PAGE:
Paul M. Ryan, Lis E. London, Trent C. Bjorndahl, Rupasri Mandal, Kiera Murphy, Gerald F. Fitzgerald, Fergus Shanahan, R. Paul Ross. David S. Wishart, Noel M. Caplice and Catherine Stanton (2017) Microbiome and metabolome modifying effects of several cardiovascular disease interventions in apo-E-/- mice Microbiome DOI 10.1186/s40168-017-0246-x

New Study Highlights Need for a Weight Loss Surgery Strategy

Data from a recent study carried out by the ESPRIT (Evidence to Support Prevention, Implementation and Translation) research group led by Professor Patricia Kearney at the Department of Epidemiology and Public Health, University College Cork (UCC), estimate that current weight loss surgery (bariatric surgery) provision in Ireland meets less than 0.1% of the need.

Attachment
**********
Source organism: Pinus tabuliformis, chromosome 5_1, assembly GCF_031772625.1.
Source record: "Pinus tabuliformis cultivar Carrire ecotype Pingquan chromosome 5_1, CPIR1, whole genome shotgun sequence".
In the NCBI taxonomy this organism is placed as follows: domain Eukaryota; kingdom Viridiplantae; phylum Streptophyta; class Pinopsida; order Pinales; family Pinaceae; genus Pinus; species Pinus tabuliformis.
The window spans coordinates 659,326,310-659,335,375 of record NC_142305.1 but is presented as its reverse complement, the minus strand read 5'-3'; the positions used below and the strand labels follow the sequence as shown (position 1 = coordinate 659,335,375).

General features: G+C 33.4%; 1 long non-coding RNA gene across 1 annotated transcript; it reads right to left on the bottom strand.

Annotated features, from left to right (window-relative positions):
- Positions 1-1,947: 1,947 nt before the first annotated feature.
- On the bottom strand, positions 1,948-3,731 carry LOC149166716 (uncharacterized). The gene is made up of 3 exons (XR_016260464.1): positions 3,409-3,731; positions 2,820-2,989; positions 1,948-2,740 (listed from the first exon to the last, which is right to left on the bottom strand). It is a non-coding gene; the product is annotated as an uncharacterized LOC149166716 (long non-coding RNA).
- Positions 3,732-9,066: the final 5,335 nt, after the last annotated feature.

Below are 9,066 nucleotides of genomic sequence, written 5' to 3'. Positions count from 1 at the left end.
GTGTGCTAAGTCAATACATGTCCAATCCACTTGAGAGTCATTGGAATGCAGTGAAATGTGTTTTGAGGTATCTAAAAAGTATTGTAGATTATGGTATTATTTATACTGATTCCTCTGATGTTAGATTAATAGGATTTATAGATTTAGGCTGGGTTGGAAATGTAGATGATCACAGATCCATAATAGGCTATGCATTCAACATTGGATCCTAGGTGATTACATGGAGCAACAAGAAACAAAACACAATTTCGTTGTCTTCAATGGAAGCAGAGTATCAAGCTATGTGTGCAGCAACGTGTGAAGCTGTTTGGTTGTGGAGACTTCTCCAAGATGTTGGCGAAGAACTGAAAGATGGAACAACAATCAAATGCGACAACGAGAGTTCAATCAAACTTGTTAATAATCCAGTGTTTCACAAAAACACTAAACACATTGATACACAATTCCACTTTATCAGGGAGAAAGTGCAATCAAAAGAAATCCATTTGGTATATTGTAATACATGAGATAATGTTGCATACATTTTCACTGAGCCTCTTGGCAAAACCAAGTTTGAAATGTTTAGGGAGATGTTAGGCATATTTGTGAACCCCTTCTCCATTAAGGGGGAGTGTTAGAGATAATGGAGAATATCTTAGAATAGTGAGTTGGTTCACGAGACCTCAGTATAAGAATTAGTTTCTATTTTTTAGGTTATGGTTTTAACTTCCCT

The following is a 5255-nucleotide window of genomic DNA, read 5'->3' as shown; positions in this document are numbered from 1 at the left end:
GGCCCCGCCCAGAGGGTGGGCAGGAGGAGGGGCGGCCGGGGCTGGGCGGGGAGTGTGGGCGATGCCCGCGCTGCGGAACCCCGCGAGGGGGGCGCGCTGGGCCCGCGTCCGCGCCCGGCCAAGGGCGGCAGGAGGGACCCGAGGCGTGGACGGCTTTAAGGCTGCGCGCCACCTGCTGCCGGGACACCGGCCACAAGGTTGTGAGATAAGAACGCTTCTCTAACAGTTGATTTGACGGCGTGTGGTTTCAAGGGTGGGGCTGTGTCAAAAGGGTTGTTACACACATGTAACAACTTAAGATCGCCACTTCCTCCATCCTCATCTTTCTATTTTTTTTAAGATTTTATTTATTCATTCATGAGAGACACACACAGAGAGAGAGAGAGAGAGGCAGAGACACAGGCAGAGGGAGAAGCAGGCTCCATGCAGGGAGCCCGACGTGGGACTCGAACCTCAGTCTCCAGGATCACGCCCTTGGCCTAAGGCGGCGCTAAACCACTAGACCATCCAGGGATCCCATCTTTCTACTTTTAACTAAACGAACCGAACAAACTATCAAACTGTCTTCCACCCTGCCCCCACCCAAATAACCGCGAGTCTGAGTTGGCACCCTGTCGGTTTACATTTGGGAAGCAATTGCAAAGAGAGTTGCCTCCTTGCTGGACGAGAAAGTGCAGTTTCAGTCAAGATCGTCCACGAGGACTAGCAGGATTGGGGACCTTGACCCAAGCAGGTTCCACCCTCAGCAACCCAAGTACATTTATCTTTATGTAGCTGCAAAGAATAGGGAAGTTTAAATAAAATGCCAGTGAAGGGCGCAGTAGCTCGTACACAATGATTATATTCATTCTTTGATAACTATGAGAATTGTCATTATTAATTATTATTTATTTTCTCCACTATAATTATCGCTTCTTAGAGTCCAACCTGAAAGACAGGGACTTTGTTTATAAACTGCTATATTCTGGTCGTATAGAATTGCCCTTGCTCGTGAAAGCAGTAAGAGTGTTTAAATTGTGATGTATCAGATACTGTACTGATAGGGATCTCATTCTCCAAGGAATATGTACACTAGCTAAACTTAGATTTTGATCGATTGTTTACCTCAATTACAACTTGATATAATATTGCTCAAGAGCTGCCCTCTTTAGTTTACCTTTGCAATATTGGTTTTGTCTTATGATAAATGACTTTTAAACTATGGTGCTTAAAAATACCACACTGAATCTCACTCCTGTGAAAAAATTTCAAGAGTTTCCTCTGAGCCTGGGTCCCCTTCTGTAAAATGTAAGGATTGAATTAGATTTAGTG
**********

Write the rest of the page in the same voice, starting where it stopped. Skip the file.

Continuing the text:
Bariatric surgery is an intervention for patients with severe obesity. The study, funded by Prof Kearney’s Health Research Board Research Leader Award and published in the journal Surgery of Obesity and Related Disorders, estimates the number of older Irish adults who are potentially eligible for and likely to benefit from weight loss surgery.  It calls for a strategy to develop and expand the provision of bariatric care.

The prevalence of severe obesity and type 2 diabetes (T2D) is rising, which poses a major challenge for public health in Ireland. While public health strategies focus on the prevention of obesity and lifestyle interventions, the treatment of morbid obesity needs to be recognised as a fundamental aspect in tackling the obesity epidemic. Bariatric surgery is a treatment option as it improves life-expectancy and increases the odds of diabetes remission, leading to a reduction in direct healthcare expenditure. However, bariatric surgical procedures are not commonly performed in Ireland. Only two public bariatric centres exist nationally and between them fewer than 50 procedures are performed annually, meeting less than 0.1% of the need for service provision.